Front Page Titles (by Subject) THIRD ADHYĀYA - The Thirteen Principal Upanishads
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THIRD ADHYĀYA - Misc (Upanishads), The Thirteen Principal Upanishads 
The Thirteen Principal Upanishads, translated from the Sanskrit with an outline of the philosophy of the Upanishads and an annotated bibliography, by Robert Ernest Hume (Oxford University Press, 1921).
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The pantheistic Self
1. [Question:] Who is this one?2
[Answer:] We worship him as the Self (Ātman).
[Question:] Which one3 is the Self?
[Answer:] [He] whereby one sees,4 or whereby one hears,5 or whereby one smells odors, or whereby one articulates speech, or whereby one discriminates the sweet and the unsweet;  that which is heart (hṛdaya) and mind (manas)—that is, consciousness (saṁjñāna), perception (ājñāna), discrimination (vijñāna), intelligence (prajñāna), wisdom (medhas), insight (dṛṣṭi), steadfastness (dhṛti), thought (mati), thoughtfulness (manīṣā), impulse (jūti), memory (smṛti), conception (saṁkalpa), purpose (kratu), life (asu), desire (kāma), will (vaśa).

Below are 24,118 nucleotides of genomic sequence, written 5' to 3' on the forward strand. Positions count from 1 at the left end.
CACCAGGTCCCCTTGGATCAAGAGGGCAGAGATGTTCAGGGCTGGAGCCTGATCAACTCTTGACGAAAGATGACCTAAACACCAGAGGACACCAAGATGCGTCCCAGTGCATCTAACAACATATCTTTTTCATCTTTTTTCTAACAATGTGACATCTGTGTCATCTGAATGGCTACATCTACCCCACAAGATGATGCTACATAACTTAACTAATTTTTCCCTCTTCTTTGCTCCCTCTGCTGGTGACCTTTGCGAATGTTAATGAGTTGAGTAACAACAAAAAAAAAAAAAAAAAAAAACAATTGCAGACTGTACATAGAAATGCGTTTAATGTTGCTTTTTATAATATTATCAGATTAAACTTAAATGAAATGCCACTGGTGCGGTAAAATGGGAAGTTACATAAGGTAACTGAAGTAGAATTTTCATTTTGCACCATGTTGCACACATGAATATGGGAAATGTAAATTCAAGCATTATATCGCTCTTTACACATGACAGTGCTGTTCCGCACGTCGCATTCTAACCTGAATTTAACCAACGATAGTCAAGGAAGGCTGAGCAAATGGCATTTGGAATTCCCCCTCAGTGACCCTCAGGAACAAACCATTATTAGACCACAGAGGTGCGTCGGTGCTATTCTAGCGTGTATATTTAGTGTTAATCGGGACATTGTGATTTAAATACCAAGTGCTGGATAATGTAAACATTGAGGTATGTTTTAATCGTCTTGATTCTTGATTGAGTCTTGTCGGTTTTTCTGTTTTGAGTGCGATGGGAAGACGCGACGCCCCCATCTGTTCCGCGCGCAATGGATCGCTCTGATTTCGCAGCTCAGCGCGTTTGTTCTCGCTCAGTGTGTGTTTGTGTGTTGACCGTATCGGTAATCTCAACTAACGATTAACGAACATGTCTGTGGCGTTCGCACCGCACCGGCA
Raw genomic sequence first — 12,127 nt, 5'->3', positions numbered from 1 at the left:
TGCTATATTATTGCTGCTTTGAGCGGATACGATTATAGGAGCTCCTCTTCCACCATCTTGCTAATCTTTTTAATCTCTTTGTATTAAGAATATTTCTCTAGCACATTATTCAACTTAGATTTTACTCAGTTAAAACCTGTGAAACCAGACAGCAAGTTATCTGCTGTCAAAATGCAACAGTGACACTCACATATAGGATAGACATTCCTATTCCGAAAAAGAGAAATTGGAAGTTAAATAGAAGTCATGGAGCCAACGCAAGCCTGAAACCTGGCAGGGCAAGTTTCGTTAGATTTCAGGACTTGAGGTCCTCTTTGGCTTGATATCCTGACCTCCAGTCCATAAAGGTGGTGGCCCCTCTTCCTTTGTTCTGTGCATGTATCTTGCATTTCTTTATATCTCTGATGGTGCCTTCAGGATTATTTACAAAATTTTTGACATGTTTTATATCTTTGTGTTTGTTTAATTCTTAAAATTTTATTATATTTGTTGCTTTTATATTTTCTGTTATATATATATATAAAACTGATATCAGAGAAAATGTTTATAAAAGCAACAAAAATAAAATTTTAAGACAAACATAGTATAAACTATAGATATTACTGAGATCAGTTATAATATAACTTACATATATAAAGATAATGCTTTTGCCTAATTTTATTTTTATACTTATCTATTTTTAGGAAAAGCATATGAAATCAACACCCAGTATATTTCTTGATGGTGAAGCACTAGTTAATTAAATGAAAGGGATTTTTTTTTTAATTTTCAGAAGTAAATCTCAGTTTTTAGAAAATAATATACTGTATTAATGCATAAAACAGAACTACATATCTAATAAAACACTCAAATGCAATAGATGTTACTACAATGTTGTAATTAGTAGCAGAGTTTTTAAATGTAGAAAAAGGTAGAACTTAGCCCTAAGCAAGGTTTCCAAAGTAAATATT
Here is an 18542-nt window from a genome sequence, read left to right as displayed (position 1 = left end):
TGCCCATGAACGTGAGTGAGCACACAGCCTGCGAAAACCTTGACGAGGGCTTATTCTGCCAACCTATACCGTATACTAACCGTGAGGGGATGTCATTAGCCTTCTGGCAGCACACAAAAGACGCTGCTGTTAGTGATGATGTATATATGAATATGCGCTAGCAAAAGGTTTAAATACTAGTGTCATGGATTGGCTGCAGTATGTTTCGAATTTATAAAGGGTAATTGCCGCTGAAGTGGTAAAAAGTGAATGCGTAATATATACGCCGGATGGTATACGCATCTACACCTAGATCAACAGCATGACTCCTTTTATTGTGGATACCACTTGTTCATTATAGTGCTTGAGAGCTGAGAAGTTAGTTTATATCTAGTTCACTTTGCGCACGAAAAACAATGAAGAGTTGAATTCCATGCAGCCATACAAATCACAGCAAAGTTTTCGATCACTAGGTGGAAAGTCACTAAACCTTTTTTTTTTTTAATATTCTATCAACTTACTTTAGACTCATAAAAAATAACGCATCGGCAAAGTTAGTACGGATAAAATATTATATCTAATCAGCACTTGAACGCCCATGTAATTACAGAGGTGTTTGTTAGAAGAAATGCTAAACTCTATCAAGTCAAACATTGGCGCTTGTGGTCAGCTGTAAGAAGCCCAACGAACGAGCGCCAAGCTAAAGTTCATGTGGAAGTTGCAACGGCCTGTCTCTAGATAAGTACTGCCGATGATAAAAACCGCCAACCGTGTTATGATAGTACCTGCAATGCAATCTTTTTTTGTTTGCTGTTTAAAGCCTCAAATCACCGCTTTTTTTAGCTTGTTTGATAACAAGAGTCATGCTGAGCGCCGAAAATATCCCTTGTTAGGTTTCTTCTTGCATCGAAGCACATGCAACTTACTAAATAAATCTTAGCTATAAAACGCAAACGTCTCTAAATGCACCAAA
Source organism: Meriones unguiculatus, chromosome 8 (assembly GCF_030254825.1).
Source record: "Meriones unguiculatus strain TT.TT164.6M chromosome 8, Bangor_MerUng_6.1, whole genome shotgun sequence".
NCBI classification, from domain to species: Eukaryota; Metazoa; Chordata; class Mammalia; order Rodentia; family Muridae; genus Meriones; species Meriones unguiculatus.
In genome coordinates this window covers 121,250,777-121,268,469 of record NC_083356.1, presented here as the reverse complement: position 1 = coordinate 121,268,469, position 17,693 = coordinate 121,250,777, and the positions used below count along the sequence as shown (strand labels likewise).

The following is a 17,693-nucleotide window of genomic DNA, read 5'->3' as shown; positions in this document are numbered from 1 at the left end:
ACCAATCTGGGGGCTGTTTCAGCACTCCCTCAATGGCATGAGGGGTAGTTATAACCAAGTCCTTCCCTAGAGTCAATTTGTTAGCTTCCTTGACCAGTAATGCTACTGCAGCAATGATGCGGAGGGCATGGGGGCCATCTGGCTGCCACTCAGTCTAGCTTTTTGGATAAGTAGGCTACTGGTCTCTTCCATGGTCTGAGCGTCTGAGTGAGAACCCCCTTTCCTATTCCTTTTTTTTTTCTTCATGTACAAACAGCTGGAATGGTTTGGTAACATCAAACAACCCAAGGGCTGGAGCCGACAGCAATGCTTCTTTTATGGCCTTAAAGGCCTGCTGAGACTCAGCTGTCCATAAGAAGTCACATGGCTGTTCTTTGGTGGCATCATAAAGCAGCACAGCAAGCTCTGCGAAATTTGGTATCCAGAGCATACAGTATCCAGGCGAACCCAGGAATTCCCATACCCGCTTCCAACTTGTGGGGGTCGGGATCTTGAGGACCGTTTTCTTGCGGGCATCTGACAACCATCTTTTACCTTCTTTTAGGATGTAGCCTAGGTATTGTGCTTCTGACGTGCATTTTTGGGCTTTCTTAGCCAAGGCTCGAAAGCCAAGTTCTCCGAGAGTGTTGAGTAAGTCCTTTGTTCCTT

All these indeed, are appellations of intelligence (prajñāna).
3. He is Brahma; he is Indra; he is Prajāpati; [he is] all these gods; and these five gross elements (mahā-bhūtāni), namely earth (pṛthivī), wind (vāyu), space (ākāśa), water (āpas), light (jyotīṁṣi); these things and those which are mingled of the fine (kṣudra), as it were; origins (bīja)1 of one sort and another: those born from an egg (aṇḍa-ja), and those born from a womb (jāru-ja), and those born from sweat (sveda-ja),2 and those born from a sprout (udbhij-ja); horses, cows, persons, elephants; whatever breathing thing there is here—whether moving or flying, and what is stationary.
All this is guided by intelligence, is based on intelligence. The world is guided by intelligence. The basis is intelligence. Brahma is intelligence.
4. So he [i. e. Vāmadeva], having ascended aloft from this world with that intelligent Self (Ātman), obtained all desires in yon heavenly world, and became immortal—yea, became [immortal]!
Thus (iti)! Om!
[2 ]The interpretation of ayam here is doubtless the same as in the opening sentence of the previous Adhyāya. See note 2 on p. 298.
[3 ]That is, which one of the two selves previously mentioned? the primeval, universal Self? or the individual self?
[4 ]Roer and the Bombay editions have here, in addition, rūpam, ‘form.’
[5 ]Roer and the Bombay editions have here, in addition, śabdam, ‘sound.’
[1 ]Literally, ‘seeds.’
[2 ]This item may be a later addition to the other three, which are already similarly classified in Chānd. 6. 3. 1.
[1 ]Throughout the notes to this Upanishad the character A designates the recension published in the Ānandāśrama Sanskrit Series, and B designates the recension published in the Bibliotheca Indica Series.